Rise Up for Oceans

24th November 2020


The oceans support all life on Earth

They regulate the climate, storing and releasing heat energy from the sun (like a battery) and absorbing and storing carbon from the atmosphere.

They also provide a habitat to millions of species.

Yet ocean species are being lost at twice the rate of those on the land, decreasing faster than they can reproduce to sustain life.


Overfishing and the catch methods used (like bottom-trawling that also releases as much carbon as air travel) depletes populations, hurts vulnerable species and destroys ocean habitats.

Meanwhile 8 million tons of plastic end up in our oceans every year, harming many more species as they ingest or are entangled by debris. And micro-plastic ends up in the human food chain when we eat contaminated fish.

Yet more than 27% of wild-caught fish is discarded before it's sold, and one-fifth is used as animal feed (for livestock, and for fish farms that pollute the surrounding waters).

And half of the plastic produced every year - 150 million tons - is for single-use items.

We can change this.

The Sustainable Development Goals (SDGs) are the blueprint to achieve a better and more sustainable future for all, and SDG14 has specific aims for Life Below Water.

We can each reduce our impact on the oceans by reducing waste, eating less meat and dairy, choosing MSC certified products (but avoid farmed salmon), and reducing single-use plastic.

But bigger, systemic change is needed.

We need the fishing industry (which employs 60 million people and provides protein for 3.2 billion people) to be sustainable. This applies to the amount of fish taken from the oceans and the fishing gear used to avoid ecosystem damage.

We also need marine sanctuaries to be established to protect vital habitats.

It's time to Rise Up

Ahead of the 26th UN Climate Change Conference of the Parties (COP26) this year, we're calling for action to address the impact of our food system. We have to change the way food is produced to limit global warming to 1.5oC by 2050.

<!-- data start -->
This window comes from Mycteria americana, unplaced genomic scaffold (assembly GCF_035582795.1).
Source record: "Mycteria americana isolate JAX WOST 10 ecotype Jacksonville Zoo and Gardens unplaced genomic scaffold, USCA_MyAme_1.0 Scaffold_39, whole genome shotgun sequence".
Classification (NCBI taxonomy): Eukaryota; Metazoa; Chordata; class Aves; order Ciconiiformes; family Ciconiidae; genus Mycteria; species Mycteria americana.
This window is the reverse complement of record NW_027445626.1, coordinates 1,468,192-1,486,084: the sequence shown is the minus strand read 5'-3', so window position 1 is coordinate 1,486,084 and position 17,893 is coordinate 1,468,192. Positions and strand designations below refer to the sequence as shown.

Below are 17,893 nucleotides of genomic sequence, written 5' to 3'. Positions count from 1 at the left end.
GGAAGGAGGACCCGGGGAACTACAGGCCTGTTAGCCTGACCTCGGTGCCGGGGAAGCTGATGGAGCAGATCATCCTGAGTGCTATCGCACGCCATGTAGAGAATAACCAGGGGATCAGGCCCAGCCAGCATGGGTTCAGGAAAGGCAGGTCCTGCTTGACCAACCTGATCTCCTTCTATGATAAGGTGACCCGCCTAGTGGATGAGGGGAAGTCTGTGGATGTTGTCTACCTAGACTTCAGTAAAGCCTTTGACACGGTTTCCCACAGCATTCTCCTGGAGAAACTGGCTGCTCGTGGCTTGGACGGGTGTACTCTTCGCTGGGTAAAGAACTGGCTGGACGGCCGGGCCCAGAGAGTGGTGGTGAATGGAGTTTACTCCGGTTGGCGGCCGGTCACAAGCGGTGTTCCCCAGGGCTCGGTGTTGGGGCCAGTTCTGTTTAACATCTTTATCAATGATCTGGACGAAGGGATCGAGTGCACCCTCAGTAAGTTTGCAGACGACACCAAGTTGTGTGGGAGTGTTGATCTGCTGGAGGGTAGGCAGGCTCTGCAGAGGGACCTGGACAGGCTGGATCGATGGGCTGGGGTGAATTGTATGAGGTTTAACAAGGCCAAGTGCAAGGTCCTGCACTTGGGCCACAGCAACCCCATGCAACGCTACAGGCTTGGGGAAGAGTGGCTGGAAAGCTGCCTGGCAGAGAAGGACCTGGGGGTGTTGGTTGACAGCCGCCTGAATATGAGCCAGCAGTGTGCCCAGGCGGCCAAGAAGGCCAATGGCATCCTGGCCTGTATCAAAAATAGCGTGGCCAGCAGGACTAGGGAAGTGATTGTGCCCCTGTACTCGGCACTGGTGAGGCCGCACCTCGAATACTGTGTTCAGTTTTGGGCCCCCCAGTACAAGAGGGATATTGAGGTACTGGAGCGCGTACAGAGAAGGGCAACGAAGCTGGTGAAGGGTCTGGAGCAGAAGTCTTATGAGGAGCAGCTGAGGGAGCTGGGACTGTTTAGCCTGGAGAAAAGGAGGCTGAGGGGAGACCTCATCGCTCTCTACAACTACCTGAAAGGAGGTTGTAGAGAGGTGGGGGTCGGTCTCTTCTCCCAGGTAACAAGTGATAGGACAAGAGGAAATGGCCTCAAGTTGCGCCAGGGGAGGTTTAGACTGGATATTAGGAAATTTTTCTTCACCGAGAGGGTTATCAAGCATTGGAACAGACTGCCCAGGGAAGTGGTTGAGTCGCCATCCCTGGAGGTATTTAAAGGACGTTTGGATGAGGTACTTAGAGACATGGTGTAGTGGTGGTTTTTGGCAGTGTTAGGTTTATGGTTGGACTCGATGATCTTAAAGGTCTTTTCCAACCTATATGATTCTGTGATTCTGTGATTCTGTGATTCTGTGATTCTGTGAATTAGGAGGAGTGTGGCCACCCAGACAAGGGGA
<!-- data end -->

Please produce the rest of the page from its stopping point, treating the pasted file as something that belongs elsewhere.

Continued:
The UK Government has committed to leave the environment in a better state than we inherited it. We have an opportunity to lead at COP26, and we must hold the government to account. 

You can write to your local MP, and ask them to be an advocate for climate and nature. And share this action with friends, over a cheeky pint.

Beer that does the world of good

We’re releasing a series of limited-edition beers, brewed in collaboration with B Corp brands to highlight a different element of the ecological crisis and and the systemic change needed to the food system to tackle climate change and biodiversity loss.

Oceans is our second topic (following on from Forests), and we're collaborating with teapigs.

Many of the products we use everyday contain plastic, even those that we least suspect such as tea bags. If this plastic ends up in the ocean, it can present a danger to marine life.

teapigs is Certified Plastic Free. Their tea bags have never contained plastic - they use biodegradable cornstarch,  a natural carbohydrate extracted from corn - and they’re packaged in bags made from wood pulp (Natureflex) and FSC certified paper board boxes.


Our Lemongrass Lager is finely balanced craft Lager that’s packed with citrus and low in alcohol (0.5%). It's brewed with surplus fresh bread, sweet and fruity malts, modern European hops and teapigs’ pure lemongrass tea.

By supporting businesses that operate for the benefit of people and the planet, particularly certified B Corps such as Toast and teapigs, you can help to change the food system, and change the world.


Want to learn more about our oceans?

Watch: RI Christmas Lecture: Water World,  A plastic ocean, Blue Planet II, Seaspiracy

Listen: Marine Conservation Happy Hour

Read: The End of The Line by Charles Clover, Future Sea by Deborah Rowan Wright. ** Shop at Bookshop.org (a Certified B Corp)